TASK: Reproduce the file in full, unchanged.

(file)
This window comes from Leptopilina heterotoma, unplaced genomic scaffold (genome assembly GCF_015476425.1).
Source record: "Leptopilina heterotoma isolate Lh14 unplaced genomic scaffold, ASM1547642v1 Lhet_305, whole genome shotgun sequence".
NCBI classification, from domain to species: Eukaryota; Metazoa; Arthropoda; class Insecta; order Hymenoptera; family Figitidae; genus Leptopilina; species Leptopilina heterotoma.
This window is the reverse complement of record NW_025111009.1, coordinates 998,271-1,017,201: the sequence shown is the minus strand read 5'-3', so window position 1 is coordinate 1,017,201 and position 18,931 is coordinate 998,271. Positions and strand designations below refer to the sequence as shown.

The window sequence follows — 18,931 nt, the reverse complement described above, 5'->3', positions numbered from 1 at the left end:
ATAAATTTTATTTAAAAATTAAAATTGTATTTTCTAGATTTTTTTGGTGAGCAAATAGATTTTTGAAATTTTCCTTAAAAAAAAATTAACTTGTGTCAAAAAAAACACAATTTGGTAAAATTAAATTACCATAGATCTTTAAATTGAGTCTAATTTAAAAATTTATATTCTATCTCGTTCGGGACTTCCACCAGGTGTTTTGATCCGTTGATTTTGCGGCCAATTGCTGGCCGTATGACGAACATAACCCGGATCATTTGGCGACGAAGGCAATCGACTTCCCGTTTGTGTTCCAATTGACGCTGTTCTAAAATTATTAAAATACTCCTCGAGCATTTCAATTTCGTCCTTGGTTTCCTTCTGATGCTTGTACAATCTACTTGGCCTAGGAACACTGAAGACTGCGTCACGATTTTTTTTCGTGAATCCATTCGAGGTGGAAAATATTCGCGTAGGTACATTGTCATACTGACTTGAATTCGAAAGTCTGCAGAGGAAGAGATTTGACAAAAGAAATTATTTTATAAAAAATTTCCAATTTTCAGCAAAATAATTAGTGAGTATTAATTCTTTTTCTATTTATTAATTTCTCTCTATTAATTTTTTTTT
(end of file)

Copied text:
This window comes from Leptopilina heterotoma, unplaced genomic scaffold (genome assembly GCF_015476425.1).
Source record: "Leptopilina heterotoma isolate Lh14 unplaced genomic scaffold, ASM1547642v1 Lhet_305, whole genome shotgun sequence".
NCBI classification, from domain to species: Eukaryota; Metazoa; Arthropoda; class Insecta; order Hymenoptera; family Figitidae; genus Leptopilina; species Leptopilina heterotoma.
This window is the reverse complement of record NW_025111009.1, coordinates 998,271-1,017,201: the sequence shown is the minus strand read 5'-3', so window position 1 is coordinate 1,017,201 and position 18,931 is coordinate 998,271. Positions and strand designations below refer to the sequence as shown.

The window sequence follows — 18,931 nt, the reverse complement described above, 5'->3', positions numbered from 1 at the left end:
ATAAATTTTATTTAAAAATTAAAATTGTATTTTCTAGATTTTTTTGGTGAGCAAATAGATTTTTGAAATTTTCCTTAAAAAAAAATTAACTTGTGTCAAAAAAAACACAATTTGGTAAAATTAAATTACCATAGATCTTTAAATTGAGTCTAATTTAAAAATTTATATTCTATCTCGTTCGGGACTTCCACCAGGTGTTTTGATCCGTTGATTTTGCGGCCAATTGCTGGCCGTATGACGAACATAACCCGGATCATTTGGCGACGAAGGCAATCGACTTCCCGTTTGTGTTCCAATTGACGCTGTTCTAAAATTATTAAAATACTCCTCGAGCATTTCAATTTCGTCCTTGGTTTCCTTCTGATGCTTGTACAATCTACTTGGCCTAGGAACACTGAAGACTGCGTCACGATTTTTTTTCGTGAATCCATTCGAGGTGGAAAATATTCGCGTAGGTACATTGTCATACTGACTTGAATTCGAAAGTCTGCAGAGGAAGAGATTTGACAAAAGAAATTATTTTATAAAAAATTTCCAATTTTCAGCAAAATAATTAGTGAGTATTAATTCTTTTTCTATTTATTAATTTCTCTCTATTAATTTTTTTTT